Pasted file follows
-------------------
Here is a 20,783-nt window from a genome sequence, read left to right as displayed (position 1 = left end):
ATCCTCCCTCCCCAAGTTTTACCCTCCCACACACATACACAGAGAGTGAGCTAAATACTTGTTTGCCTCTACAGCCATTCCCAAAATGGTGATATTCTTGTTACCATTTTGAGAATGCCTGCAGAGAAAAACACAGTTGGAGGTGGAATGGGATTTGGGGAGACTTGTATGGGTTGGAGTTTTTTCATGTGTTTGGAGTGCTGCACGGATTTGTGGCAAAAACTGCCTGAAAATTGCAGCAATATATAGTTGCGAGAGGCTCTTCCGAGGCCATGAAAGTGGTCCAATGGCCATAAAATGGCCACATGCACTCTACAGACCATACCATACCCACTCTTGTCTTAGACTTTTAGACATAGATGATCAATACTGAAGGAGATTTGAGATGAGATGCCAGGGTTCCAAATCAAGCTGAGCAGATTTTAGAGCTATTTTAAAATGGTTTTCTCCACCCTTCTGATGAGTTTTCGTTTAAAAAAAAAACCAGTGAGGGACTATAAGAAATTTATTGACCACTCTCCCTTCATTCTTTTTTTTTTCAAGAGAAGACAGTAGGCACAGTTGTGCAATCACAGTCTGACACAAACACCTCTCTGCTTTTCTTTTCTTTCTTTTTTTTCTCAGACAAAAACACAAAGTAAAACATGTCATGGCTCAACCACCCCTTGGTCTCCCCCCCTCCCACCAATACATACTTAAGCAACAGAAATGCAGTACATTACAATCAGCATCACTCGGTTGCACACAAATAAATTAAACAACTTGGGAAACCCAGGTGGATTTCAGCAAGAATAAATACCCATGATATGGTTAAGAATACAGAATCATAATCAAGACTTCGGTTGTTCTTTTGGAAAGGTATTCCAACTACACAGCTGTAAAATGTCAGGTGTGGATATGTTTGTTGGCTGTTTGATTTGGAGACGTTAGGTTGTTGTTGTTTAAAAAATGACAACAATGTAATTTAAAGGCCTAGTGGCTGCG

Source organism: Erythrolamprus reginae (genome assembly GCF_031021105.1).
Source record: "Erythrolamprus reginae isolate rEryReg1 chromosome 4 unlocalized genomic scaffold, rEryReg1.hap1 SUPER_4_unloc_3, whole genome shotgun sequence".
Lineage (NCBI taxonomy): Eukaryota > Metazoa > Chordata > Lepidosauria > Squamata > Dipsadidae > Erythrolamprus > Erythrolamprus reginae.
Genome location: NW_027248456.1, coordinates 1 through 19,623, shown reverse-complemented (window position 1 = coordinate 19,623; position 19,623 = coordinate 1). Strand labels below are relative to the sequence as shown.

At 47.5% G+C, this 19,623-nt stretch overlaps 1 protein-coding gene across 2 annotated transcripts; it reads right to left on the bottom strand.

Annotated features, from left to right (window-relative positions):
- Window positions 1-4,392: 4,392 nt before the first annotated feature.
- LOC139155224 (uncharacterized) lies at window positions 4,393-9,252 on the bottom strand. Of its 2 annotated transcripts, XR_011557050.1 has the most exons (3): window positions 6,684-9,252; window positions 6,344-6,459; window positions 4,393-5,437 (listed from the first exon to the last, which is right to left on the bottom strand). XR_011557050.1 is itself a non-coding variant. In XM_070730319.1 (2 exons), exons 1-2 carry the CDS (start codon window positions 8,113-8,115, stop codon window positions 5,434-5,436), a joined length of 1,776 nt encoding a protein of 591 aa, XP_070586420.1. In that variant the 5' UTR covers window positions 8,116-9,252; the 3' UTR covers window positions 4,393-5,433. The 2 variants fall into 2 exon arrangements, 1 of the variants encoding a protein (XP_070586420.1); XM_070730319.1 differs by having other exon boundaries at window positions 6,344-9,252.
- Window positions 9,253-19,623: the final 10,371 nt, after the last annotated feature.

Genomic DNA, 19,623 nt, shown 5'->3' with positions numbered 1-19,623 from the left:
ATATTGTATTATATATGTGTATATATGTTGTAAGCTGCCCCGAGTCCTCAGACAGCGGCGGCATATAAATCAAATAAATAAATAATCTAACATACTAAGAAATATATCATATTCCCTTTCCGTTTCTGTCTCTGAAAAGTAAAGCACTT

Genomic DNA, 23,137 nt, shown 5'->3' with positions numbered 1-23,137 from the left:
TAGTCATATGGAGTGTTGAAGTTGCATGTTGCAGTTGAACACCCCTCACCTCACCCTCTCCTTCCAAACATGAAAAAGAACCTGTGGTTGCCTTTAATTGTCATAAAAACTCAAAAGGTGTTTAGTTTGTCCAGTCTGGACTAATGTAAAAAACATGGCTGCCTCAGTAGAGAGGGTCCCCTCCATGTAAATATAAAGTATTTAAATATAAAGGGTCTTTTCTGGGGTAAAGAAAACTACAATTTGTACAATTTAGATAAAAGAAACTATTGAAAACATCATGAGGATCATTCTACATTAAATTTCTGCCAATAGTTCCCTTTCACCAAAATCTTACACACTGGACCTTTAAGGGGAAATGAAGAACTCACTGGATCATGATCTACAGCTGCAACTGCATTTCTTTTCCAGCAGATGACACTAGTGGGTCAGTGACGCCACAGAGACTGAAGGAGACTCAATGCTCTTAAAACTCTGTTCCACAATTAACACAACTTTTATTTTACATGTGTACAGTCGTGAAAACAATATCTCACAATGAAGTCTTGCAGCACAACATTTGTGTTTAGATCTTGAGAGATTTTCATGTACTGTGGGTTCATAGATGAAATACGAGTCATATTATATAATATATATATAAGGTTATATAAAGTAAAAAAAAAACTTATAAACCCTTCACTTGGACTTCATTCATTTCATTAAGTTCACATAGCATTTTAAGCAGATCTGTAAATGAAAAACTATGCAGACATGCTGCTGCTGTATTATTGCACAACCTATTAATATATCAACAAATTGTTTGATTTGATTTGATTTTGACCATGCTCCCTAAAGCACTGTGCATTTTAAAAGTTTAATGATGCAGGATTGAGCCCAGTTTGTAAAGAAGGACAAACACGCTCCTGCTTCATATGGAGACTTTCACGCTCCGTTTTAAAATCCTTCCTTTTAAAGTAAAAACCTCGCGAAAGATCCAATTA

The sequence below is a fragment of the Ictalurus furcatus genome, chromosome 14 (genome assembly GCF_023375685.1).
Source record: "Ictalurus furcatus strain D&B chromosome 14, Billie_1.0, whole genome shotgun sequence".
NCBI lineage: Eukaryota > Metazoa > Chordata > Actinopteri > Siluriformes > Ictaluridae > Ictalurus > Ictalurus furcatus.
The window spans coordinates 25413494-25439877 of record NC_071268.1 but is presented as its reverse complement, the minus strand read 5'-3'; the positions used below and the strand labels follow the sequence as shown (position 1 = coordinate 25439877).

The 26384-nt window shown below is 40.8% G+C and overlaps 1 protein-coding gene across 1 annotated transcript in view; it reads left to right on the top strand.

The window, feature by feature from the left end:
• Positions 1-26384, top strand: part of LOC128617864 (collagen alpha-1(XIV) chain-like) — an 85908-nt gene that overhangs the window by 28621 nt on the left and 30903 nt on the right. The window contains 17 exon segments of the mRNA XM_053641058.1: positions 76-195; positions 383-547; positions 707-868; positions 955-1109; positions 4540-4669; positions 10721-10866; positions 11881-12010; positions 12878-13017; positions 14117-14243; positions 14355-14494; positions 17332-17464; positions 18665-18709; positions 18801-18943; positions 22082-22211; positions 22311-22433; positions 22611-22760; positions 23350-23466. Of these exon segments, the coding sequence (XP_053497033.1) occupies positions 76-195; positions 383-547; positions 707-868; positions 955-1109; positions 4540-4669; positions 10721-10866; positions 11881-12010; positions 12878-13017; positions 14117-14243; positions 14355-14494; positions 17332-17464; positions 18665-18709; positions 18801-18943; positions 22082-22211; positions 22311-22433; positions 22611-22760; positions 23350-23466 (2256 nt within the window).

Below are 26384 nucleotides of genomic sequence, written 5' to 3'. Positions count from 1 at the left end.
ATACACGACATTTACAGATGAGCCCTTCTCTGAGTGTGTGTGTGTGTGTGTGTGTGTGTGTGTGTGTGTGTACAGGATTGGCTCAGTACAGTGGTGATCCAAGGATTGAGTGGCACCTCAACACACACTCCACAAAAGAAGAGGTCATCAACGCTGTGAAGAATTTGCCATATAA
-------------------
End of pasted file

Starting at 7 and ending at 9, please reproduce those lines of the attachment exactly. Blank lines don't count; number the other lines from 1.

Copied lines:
At 47.5% G+C, this 19,623-nt stretch overlaps 1 protein-coding gene across 2 annotated transcripts; it reads right to left on the bottom strand.

Annotated features, from left to right (window-relative positions):
- Window positions 1-4,392: 4,392 nt before the first annotated feature.